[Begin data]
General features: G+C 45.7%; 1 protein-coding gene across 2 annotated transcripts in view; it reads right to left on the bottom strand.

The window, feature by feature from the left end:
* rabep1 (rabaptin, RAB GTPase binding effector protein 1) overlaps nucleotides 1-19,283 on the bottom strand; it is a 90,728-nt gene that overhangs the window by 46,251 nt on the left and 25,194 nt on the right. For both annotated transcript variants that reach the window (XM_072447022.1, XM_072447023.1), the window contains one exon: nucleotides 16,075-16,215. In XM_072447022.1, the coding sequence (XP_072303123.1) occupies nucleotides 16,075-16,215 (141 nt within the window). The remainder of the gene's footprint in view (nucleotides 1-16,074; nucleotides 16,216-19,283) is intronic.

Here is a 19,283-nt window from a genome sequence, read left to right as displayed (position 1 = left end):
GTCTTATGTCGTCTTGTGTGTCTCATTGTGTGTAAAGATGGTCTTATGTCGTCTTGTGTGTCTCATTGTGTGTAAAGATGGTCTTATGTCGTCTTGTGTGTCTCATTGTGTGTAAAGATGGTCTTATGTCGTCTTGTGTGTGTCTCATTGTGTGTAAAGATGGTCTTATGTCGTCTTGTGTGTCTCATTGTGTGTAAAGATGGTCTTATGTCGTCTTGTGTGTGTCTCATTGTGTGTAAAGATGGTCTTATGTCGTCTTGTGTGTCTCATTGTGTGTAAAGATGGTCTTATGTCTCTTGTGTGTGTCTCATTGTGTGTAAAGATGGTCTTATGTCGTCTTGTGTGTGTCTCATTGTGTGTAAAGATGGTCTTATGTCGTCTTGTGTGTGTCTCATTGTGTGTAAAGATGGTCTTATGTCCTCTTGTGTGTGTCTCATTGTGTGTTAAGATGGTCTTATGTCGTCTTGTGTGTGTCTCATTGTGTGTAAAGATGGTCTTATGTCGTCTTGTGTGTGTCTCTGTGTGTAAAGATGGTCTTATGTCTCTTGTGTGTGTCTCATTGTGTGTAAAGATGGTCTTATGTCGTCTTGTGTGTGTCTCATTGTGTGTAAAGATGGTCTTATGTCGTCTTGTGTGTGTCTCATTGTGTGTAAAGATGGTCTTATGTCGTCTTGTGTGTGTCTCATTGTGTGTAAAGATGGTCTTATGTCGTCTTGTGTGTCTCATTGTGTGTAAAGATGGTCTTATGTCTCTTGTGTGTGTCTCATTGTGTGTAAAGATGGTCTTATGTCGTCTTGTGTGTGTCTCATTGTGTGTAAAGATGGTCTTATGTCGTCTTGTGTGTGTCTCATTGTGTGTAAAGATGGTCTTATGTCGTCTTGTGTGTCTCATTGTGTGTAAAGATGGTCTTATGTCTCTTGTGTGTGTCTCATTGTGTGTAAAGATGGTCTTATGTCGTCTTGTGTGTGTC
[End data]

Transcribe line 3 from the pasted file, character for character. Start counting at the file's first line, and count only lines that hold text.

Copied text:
* rabep1 (rabaptin, RAB GTPase binding effector protein 1) overlaps nucleotides 1-19,283 on the bottom strand; it is a 90,728-nt gene that overhangs the window by 46,251 nt on the left and 25,194 nt on the right. For both annotated transcript variants that reach the window (XM_072447022.1, XM_072447023.1), the window contains one exon: nucleotides 16,075-16,215. In XM_072447022.1, the coding sequence (XP_072303123.1) occupies nucleotides 16,075-16,215 (141 nt within the window). The remainder of the gene's footprint in view (nucleotides 1-16,074; nucleotides 16,216-19,283) is intronic.